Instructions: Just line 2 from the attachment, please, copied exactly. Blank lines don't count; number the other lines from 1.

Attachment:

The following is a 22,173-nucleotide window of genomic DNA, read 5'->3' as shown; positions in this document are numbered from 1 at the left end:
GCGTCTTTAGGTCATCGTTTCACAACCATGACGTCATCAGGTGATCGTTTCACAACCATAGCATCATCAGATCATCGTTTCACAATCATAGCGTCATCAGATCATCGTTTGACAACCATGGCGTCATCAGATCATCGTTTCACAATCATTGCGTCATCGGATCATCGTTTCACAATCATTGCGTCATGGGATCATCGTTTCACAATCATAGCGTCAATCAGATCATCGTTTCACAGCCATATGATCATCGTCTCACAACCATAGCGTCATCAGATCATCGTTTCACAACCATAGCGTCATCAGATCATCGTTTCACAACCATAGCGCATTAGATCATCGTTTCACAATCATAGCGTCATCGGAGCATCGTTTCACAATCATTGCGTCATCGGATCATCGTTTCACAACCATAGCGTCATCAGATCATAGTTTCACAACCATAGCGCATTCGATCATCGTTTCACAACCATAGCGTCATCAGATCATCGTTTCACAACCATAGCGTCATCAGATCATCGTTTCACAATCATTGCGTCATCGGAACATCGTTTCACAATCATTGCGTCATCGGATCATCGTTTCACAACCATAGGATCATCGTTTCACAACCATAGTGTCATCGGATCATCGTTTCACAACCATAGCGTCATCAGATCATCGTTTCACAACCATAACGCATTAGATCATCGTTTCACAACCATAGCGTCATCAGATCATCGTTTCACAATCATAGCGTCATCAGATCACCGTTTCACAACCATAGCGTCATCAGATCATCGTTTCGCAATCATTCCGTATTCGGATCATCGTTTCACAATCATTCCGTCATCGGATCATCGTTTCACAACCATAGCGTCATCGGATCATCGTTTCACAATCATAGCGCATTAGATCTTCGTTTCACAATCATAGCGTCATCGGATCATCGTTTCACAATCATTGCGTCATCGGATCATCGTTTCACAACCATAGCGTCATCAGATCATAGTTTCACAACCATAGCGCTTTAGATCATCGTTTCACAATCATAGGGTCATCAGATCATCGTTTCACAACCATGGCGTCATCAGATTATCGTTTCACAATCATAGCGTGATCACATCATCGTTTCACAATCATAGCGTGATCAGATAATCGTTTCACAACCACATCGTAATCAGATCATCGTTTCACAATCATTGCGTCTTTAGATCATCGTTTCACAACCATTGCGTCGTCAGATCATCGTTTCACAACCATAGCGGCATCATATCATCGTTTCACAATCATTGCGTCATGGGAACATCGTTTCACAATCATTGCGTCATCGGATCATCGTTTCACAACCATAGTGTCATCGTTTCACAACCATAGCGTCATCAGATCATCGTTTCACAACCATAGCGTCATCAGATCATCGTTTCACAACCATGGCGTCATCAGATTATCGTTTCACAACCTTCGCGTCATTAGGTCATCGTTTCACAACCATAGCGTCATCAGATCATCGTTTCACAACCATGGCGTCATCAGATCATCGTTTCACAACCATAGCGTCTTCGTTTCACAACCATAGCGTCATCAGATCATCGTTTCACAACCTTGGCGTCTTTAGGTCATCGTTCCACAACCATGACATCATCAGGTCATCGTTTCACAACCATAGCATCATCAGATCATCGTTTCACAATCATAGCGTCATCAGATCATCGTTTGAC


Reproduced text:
GCGTCTTTAGGTCATCGTTTCACAACCATGACGTCATCAGGTGATCGTTTCACAACCATAGCATCATCAGATCATCGTTTCACAATCATAGCGTCATCAGATCATCGTTTGACAACCATGGCGTCATCAGATCATCGTTTCACAATCATTGCGTCATCGGATCATCGTTTCACAATCATTGCGTCATGGGATCATCGTTTCACAATCATAGCGTCAATCAGATCATCGTTTCACAGCCATATGATCATCGTCTCACAACCATAGCGTCATCAGATCATCGTTTCACAACCATAGCGTCATCAGATCATCGTTTCACAACCATAGCGCATTAGATCATCGTTTCACAATCATAGCGTCATCGGAGCATCGTTTCACAATCATTGCGTCATCGGATCATCGTTTCACAACCATAGCGTCATCAGATCATAGTTTCACAACCATAGCGCATTCGATCATCGTTTCACAACCATAGCGTCATCAGATCATCGTTTCACAACCATAGCGTCATCAGATCATCGTTTCACAATCATTGCGTCATCGGAACATCGTTTCACAATCATTGCGTCATCGGATCATCGTTTCACAACCATAGGATCATCGTTTCACAACCATAGTGTCATCGGATCATCGTTTCACAACCATAGCGTCATCAGATCATCGTTTCACAACCATAACGCATTAGATCATCGTTTCACAACCATAGCGTCATCAGATCATCGTTTCACAATCATAGCGTCATCAGATCACCGTTTCACAACCATAGCGTCATCAGATCATCGTTTCGCAATCATTCCGTATTCGGATCATCGTTTCACAATCATTCCGTCATCGGATCATCGTTTCACAACCATAGCGTCATCGGATCATCGTTTCACAATCATAGCGCATTAGATCTTCGTTTCACAATCATAGCGTCATCGGATCATCGTTTCACAATCATTGCGTCATCGGATCATCGTTTCACAACCATAGCGTCATCAGATCATAGTTTCACAACCATAGCGCTTTAGATCATCGTTTCACAATCATAGGGTCATCAGATCATCGTTTCACAACCATGGCGTCATCAGATTATCGTTTCACAATCATAGCGTGATCACATCATCGTTTCACAATCATAGCGTGATCAGATAATCGTTTCACAACCACATCGTAATCAGATCATCGTTTCACAATCATTGCGTCTTTAGATCATCGTTTCACAACCATTGCGTCGTCAGATCATCGTTTCACAACCATAGCGGCATCATATCATCGTTTCACAATCATTGCGTCATGGGAACATCGTTTCACAATCATTGCGTCATCGGATCATCGTTTCACAACCATAGTGTCATCGTTTCACAACCATAGCGTCATCAGATCATCGTTTCACAACCATAGCGTCATCAGATCATCGTTTCACAACCATGGCGTCATCAGATTATCGTTTCACAACCTTCGCGTCATTAGGTCATCGTTTCACAACCATAGCGTCATCAGATCATCGTTTCACAACCATGGCGTCATCAGATCATCGTTTCACAACCATAGCGTCTTCGTTTCACAACCATAGCGTCATCAGATCATCGTTTCACAACCTTGGCGTCTTTAGGTCATCGTTCCACAACCATGACATCATCAGGTCATCGTTTCACAACCATAGCATCATCAGATCATCGTTTCACAATCATAGCGTCATCAGATCATCGTTTGAC